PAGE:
French History @IHR: Noelle Plack on wine and taxes

Date & Place: Monday 3 October, at the IHR, London.

Speaker: Noelle Plack (Newman)

Paper Title: Drinking and rebelling: the problems of tax revolt, intoxication and social control in Revolutionary Paris, 1789-91

Chair: Iain Stewart (QMUL)

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It was a real joy to welcome Noelle Plack for our first Modern French History Seminar of 2014-15, where she gave an extremely engaging paper about the effects of indirect taxes on wine in France in the late-eighteenth century. We all (more or less) know about the events of 14 July 1789, when French people stormed the Bastille. We are less familiar with the riots which were happening at the gates of the capital city on 11, 12 and 13 July. These are the riots which Noelle took great care to describe:  in a movement of protest against the indirect taxation of wine, men and women preferred to sit at the gates and drink the wine – or even break the barrels so that wine was spilling everywhere – rather than pay the tax on wine. This eruption of grass-roots frustration is part of a wider story of popular protest in late-eighteenth century France. It also helps to explain the banning of indirect taxation in May 1791. To find out more, look out for Noelle Plack’s podcast, or download one version of her paper here.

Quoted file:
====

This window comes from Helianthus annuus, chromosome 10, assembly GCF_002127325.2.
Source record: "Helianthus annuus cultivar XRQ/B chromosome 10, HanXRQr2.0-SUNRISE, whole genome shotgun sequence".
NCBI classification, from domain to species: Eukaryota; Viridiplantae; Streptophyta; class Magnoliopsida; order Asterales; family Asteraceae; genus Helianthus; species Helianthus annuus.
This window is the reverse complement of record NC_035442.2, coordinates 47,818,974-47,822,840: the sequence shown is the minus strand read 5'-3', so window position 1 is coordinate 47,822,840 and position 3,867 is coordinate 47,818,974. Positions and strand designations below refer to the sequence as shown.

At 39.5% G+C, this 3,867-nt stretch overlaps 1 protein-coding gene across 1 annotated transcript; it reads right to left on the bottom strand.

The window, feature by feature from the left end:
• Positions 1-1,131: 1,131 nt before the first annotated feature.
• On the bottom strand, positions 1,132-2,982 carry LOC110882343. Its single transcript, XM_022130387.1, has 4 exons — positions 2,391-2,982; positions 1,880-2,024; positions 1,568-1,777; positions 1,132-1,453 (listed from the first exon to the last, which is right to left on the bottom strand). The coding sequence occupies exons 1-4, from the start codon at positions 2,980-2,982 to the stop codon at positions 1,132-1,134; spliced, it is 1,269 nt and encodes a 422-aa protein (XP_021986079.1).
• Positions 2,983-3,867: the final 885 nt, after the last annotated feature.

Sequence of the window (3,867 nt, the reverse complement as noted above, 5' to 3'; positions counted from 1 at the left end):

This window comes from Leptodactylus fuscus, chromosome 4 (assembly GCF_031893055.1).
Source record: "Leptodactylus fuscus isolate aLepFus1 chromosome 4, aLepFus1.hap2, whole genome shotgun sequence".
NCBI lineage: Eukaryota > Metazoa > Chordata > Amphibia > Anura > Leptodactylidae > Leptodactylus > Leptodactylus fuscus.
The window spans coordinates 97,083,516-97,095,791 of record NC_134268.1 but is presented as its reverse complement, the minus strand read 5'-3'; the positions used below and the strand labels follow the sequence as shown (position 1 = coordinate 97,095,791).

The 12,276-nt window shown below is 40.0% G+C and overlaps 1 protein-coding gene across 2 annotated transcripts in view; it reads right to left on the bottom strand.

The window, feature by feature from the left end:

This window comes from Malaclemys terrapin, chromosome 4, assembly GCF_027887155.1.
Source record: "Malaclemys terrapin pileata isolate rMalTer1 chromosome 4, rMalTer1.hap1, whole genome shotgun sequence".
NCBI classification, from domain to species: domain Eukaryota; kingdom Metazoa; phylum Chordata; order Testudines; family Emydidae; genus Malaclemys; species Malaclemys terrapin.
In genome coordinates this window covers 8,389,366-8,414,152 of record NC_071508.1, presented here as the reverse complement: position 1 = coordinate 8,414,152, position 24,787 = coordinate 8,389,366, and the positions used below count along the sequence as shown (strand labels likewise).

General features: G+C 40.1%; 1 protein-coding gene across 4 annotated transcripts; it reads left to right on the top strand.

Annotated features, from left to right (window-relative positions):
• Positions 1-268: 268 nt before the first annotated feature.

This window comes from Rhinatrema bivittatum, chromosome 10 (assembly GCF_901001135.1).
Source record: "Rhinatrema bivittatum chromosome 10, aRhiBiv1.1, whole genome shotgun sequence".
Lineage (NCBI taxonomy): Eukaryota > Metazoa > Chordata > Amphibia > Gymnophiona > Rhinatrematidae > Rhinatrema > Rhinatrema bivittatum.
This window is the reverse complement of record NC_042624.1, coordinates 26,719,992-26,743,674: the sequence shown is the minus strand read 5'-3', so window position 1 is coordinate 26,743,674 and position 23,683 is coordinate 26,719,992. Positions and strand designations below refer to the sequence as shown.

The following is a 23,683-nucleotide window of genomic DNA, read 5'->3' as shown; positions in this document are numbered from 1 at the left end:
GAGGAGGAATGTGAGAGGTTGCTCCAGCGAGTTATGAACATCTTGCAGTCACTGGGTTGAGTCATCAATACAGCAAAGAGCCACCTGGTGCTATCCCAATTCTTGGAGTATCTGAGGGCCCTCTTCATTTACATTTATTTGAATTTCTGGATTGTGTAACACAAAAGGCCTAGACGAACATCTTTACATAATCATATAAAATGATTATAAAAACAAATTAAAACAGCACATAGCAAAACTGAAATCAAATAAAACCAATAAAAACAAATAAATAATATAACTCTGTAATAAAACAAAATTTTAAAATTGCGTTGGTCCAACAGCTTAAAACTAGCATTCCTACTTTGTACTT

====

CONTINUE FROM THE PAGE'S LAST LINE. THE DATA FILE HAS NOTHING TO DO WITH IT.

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As usual, we then moved on to the Birkbeck bar to continue the discussions in a more informal manner.

NB: Join us next week when Daniel Lee (Oxford) introduces his new book, along with commentary from Professor Rod Kedward (Sussex) and Professor Laura Downs (EUI)


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